WASHINGTON — The Federal Reserve could scale back the pace of its interest rate hikes “as soon as December,” Fed Chair Jerome Powell said on Wednesday, while cautioning the fight against inflation was far from over and that key questions remain unanswered, including how high rates will ultimately need to rise and for how long.
“It makes sense to moderate the pace of our rate increases as we approach the level of restraint that will be sufficient to bring inflation down. The time for moderating the pace of rate increases may come as soon as the December meeting,” Powell said in remarks prepared for delivery at the Brookings Institution think tank in Washington.
But, in a speech emphasizing the work left to be done in controlling inflation, Powell said that issue was “far less significant than the questions of how much further we will need to raise rates to control inflation, and the length of time it will be necessary to hold policy at a restrictive level.”
While the Fed chief did not indicate his estimated “terminal rate,” Powell said it is likely to be “somewhat higher” than the 4.6% indicated by policymakers in their September projections. He said curing inflation “will require holding policy at a restrictive level for some time,” a comment that appeared to lean against market expectations the U.S. central bank could begin cutting rates next year as the economy slows.
“We will stay the course until the job is done,” Powell said, noting that even though some data points to inflation slowing next year, “we have a long way to go in restoring price stability … Despite the tighter policy and slower growth over the past year, we have not seen clear progress on slowing inflation.”
The Fed’s response to the fastest outbreak of U.S. inflation in 40 years has been a similarly abrupt increase in interest rates. With a half-percentage-point increase expected at its Dec. 13-14 meeting, the central bank will have lifted its overnight policy rate from near zero as of March to the 4.25%-4.50% range, the swiftest change in rates since former Fed Chair Paul Volcker was battling an even worse rise in prices.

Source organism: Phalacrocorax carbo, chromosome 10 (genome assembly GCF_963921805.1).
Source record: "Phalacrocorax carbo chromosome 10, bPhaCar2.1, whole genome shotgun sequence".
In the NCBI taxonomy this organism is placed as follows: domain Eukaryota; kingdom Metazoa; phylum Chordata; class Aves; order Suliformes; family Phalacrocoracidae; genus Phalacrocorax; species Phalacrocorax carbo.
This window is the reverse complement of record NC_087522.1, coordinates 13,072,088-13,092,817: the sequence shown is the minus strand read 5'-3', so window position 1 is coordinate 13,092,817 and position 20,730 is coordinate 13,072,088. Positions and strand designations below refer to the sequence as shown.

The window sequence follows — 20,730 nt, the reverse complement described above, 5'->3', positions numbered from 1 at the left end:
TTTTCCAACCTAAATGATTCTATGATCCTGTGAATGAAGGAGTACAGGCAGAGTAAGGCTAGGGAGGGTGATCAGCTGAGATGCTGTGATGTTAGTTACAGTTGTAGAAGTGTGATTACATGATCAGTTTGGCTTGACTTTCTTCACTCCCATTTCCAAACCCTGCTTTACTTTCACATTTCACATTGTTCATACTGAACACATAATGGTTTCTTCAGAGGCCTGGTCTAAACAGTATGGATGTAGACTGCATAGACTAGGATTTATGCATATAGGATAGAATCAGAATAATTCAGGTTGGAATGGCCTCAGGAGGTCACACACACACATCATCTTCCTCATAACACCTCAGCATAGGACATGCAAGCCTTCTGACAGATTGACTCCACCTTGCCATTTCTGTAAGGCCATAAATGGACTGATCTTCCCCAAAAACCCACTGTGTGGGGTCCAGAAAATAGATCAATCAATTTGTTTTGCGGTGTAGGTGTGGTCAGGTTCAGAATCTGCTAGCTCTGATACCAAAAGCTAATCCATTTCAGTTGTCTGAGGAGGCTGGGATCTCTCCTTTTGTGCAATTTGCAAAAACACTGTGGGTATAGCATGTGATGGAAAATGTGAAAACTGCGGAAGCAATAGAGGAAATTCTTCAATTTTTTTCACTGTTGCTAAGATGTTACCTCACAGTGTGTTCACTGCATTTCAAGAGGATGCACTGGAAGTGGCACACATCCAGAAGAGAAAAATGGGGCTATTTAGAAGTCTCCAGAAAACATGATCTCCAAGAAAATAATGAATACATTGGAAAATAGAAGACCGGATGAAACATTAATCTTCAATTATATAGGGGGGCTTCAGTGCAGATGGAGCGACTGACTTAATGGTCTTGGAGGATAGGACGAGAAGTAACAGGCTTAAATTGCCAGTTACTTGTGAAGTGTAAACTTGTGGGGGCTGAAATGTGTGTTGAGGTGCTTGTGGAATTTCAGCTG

That has made home mortgages and other forms of credit more expensive for consumers and businesses.
It has not, however, caused any appreciable impact on the U.S. job market, where the current 3.7% unemployment rate has led some policymakers to argue they are free to tighten rates further without much risk.
But it has also had no convincing impact yet on inflation, a fact that has left open just how much further the Fed may need to raise rates into what it refers to as “restrictive” territory designed to slow the economy.
Powell said that Fed estimates of October inflation showed its preferred measure still rising at about triple the central bank’s 2% target.
‘LONG WAY TO GO’
Powell noted that while goods inflation has been easing, the cost of housing is likely to continue to rise into next year, while key price measures for services remain high and the labor market tight.
“Growth in economic activity has slowed to well below its longer-run trend,” Powell said. But for inflation to slow “this needs to be sustained. Bottlenecks in goods production are easing and goods price inflation appears to be easing as well, and this, too, must continue.”
But “we will likely see housing services inflation begin to fall later next year,” he said. Citing data released earlier on Wednesday that showed still about 1.7 job openings for each unemployed person, he said that “so far, we have seen only tentative signs of moderation of labor demand.”
“Despite some promising developments, we have a long way to go in restoring price stability.” (Reporting by Howard Schneider; Editing by Paul Simao)